At the same time, future research should be conducted to ameliorate some of the present study’s limitations and provide clarity regarding its findings. First, a prospective random control study should be conducted to eliminate the potential selection biases noted above. Second, a staging system for pyogenic spondylodiscitis should be developed for the purposes of improving the comparison of the different treatment methods. Finally, a protocol should be developed, based on the results of the present and subsequent studies, to aid physicians in deciding when to use surgical intervention, as well as to determine which specific surgical intervention is most suitable for a given kind of infection.

Abbreviations

CRP: 

C-reactive protein

DM: 

Diabetes mellitus

ESR: 

Erythrocyte sedimentation rate

ESRD: 

End-stage renal disease

ODI: 

Oswestry disability index

PACS: 

Picture archiving and communication system

RA: 

Rheumatoid arthritis

SD: 

Standard deviation

VAS: 

Visual analogue pain scale

Declarations

Acknowledgements

Not applicable.

Funding

This study was supported by Ministry of Science and Technology, Taiwan, under grant number MOST 104-2314-B-182-012-MY2, and Chang Gung Memorial Hospital, Linkou, under grant number CRRPG3E0051.

Availability of data and materials

Not applicable.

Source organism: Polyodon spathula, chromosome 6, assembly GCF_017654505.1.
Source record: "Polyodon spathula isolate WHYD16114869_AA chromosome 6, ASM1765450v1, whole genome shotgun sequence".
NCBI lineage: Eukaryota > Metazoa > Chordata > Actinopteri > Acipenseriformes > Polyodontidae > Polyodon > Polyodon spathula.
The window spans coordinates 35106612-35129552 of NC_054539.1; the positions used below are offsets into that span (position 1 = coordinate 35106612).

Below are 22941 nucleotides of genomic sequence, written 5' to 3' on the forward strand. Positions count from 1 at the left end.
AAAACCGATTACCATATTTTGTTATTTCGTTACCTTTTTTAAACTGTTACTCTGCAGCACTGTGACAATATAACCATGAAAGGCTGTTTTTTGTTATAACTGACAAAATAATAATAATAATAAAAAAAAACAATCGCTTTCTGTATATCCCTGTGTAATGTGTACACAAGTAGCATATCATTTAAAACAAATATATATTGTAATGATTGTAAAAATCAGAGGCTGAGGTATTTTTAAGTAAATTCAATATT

Authors' contributions

TT, SY, CN, PL, ML, LC and WC made substantial contributions to study conception/design, and data acquisition. TT, SY and ML analyzed and interpreted the data. TT, SY, CN, PL, ML, LC and WC drafted the manuscript. TT and SY are responsible for the revision. TT, SY, CN, PL, ML, LC and WC authors read and approved the final manuscript.

Competing interests

Tsung-Ting Tsai is an editorial board member (Associate Editor) for BMC Musculoskeletal Disorders. All other authors declare that they have no competing interests.

Consent for publication

Not applicable.

Ethics approval and consent to participate

Ethical approval was obtained from the Institutional Review Board of Chang Gung Medical Foundation for this study under reference number 100-4083B.

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Authors’ Affiliations

(1)
Department of Orthopaedic Surgery, Spine Section, Bone and Joint Research Center, Chang Gung Memorial Hospital and Chang Gung University College of Medicine
(2)
Department of Orthopaedic Surgery, E-Da Hospital, I-Shou University
(3)
Division of Infectious Diseases, Department of Internal Medicine, Chang Gung Memorial Hospital and Chang Gung University College of Medicine

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Copyright

© The Author(s). 2017